It was the start of a controversial friendship that the British government wanted to hide from the world. Duke Edward VIII felt that he and Wallis were more welcome in Germany than when they were with his own family.
At the end of the couple’s 12-day tour of the country, Hitler reportedly remarked that Wallis would have been a good queen. This only cemented the Duke’s regard for the Führer.
The Duke and Duchess of Windsor mostly lived in France after Edward abdicated.
When France fell to the Nazis, the couple traveled to Madrid, Spain where Germany tried to use them as pawns to take control of the British government. Though the United Kingdom had no idea that this was going on, the Marburg files shed light on these developments.
The files contained evidence that Duke Edward VIII communicated with high-ranking Nazi officials to implement what was then known as Operation Willi.
On June 19, 1940, the Windsor royal couple was in a convoy traveling to the safety of the Spanish border from France. Though Spain was a neutral territory and wasn’t officially a part of the Axis Powers, Spanish dictator Francisco Franco was pro-Nazi.
He was willing to join the Axis group but Hitler thought his demands were too high. Spanish officials started communicating with their German counterparts on what to do with the Windsors shortly after their arrival.
Joachim von Ribbentrop, the Nazi Minister of Foreign Affairs, wanted Spain to detain the Windsor couple for as long as possible. However, he didn’t want to make it seem like Germany was behind it.
Hence, Spain tried to seduce the Duke with lavish offers to stay in the country. However, the Duke was perceptive enough to realize that Spain might join World War II, so he and his wife escaped to Portugal while waiting for Churchill to make arrangements for their homecoming. Ribbentrop was livid.
The Duke and Duchess were living a life of peace and calm in Portugal when Edward VIII received a threatening communication from Churchill. Churchill, who had become Prime Minister in 1940, said that he could be court-martialed if they didn’t go home to the U.K. immediately.
The Prime Minister sweetened the deal by offering the Duke the position of governor in the Bahamas. But Ribbentrop was not done with his plotting.
Operation Willi involved making Duke Edward VIII believe that the British Secret Service was out to kill him. The idea wouldn’t have seemed that farfetched since the Duke already felt like the black sheep of the family. Moreover, Hitler promised the Duke 50 million Swiss Francs if he were cooperative.
Hitler didn’t want his friends to be harmed, so peaceful negotiations were important. He wanted the couple to go back to Spain which was a more Axis-friendly territory. At the behest of the Nazi government, a Spanish envoy was sent to Portugal to negotiate terms with the Duke and Duchess.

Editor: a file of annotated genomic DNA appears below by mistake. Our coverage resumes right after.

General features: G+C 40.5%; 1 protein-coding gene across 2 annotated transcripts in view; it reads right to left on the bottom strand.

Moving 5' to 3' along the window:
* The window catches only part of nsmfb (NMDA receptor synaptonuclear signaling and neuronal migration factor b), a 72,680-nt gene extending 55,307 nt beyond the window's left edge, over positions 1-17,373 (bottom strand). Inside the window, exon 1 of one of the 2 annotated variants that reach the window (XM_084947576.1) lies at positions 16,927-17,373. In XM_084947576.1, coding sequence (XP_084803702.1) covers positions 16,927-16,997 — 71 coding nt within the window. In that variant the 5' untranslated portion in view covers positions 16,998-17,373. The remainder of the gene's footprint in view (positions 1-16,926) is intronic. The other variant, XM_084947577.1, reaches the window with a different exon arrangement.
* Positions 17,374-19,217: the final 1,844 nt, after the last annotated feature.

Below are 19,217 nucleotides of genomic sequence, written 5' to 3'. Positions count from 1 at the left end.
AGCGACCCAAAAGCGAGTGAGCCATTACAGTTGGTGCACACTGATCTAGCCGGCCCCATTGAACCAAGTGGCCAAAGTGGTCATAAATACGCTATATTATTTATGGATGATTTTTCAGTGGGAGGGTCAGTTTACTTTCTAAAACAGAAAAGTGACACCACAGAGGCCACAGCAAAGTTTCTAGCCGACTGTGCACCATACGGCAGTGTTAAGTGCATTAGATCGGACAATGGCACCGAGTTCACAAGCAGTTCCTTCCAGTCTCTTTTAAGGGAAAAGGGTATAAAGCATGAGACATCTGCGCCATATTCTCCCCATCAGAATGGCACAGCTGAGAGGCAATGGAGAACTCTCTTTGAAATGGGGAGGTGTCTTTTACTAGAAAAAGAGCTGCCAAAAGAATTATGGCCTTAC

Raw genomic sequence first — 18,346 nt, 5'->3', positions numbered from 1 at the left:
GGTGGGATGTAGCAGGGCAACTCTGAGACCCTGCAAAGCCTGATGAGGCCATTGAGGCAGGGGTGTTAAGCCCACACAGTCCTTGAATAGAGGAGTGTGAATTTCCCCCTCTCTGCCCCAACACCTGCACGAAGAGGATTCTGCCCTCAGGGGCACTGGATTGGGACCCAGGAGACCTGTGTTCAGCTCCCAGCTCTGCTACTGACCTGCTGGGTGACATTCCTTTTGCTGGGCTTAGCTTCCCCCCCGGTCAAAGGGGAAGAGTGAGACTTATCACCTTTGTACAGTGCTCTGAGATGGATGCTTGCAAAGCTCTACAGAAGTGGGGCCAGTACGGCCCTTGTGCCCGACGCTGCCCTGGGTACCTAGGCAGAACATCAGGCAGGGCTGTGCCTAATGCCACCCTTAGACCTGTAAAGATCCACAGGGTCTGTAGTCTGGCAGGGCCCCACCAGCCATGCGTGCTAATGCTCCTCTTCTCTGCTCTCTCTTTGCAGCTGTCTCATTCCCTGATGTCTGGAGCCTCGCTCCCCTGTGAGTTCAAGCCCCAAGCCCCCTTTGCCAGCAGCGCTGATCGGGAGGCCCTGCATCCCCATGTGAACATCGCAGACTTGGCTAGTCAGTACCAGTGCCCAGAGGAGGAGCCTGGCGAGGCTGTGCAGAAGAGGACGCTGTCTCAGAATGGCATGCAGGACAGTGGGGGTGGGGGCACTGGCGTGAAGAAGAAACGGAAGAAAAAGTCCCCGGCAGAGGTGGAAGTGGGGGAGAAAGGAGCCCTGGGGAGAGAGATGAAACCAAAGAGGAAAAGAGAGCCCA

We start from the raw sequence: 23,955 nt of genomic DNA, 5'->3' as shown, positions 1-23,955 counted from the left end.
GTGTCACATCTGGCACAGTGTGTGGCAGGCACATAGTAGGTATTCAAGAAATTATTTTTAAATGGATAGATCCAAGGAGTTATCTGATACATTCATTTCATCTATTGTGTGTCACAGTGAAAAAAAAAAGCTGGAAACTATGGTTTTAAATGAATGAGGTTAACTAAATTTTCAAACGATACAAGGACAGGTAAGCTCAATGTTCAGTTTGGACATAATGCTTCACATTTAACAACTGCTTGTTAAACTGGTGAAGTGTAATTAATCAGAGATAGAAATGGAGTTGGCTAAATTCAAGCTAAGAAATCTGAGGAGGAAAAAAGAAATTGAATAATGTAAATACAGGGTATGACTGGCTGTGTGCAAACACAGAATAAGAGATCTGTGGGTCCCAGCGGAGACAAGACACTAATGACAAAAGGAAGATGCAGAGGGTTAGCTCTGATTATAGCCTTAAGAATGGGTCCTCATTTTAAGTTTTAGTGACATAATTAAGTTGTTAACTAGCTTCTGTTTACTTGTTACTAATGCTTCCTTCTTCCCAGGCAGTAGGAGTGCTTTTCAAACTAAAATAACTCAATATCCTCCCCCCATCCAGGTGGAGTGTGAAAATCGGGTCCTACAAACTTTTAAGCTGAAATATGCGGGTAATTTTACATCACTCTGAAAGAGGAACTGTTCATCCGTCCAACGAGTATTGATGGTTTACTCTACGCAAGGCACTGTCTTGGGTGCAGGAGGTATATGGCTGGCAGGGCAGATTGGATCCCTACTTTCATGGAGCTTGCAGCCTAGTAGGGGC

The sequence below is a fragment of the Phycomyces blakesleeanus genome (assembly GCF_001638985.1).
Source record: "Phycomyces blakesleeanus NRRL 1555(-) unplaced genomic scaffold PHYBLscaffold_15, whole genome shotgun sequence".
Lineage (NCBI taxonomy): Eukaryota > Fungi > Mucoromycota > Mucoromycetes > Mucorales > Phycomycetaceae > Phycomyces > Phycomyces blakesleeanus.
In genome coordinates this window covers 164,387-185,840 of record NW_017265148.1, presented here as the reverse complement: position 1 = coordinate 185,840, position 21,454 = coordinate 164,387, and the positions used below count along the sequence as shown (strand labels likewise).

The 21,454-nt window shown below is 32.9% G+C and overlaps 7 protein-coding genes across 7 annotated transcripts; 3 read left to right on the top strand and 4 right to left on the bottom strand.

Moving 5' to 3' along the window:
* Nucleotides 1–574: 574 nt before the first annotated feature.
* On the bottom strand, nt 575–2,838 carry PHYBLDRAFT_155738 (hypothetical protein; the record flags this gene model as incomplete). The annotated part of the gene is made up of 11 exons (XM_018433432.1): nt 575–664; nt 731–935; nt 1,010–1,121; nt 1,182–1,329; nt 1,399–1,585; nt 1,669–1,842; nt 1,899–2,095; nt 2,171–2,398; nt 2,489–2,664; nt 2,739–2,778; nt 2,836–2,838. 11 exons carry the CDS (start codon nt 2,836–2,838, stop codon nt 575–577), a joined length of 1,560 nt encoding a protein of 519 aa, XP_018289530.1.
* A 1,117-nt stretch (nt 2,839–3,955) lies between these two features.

Away from his family and compatriots, Duke Edward VIII considered the offer though he had no idea that the Germans were behind it. In the end, the Duke decided to serve the monarchy and leave for the Bahamas.
Release of the Marburg Files
Germany wanted to force the British monarchy’s surrender by kidnapping the Windsors and blackmailing the government.
Hitler also had plans to reinstate Edward VIII as the king of the United Kingdom and the Dominions of the British Empire, and Emperor of India. More importantly, Wallis would be his queen, which was important to Edward since King George VI would not even give Edward VIII’s wife the title of “royal highness.”
However, the documents didn’t indicate that the Duke accepted Hitler’s offer. The most damning statements from the Duke which were uncovered from the Marburg Files were:
- He believed conflict might have been avoided had he stayed king.
- He wanted a peaceful compromise with Germany.
- He encouraged more bombing attacks against the U.K. to force them into peace negotiations.
There was no proof that Duke Edward VIII was a Nazi sympathizer, but it didn’t change the fact that the contents of the Marburg Files were embarrassing for the British monarchy.
King George VI and Churchill wanted to bury the files. Some parts were eventually released in 1954, two years after the death of King George VI and the start of Queen Elizabeth II’s reign. Their entirety was released in 1957.
In 1996, the files were sent to the Public Record Office in Kew, London.
Every family has a black sheep. For the Windsors, it was Edward VIII, a womanizer who didn’t follow conventions.
Today, he would be considered a romantic for abdicating the throne for the woman he loved. But he was also an embarrassment to the family, especially since his wife Wallis Simpson was twice divorced.
What was even more embarrassing for Duke Edward VIII and the Windsors were his ties with the Nazis during World War II as evidenced by the Marburg files.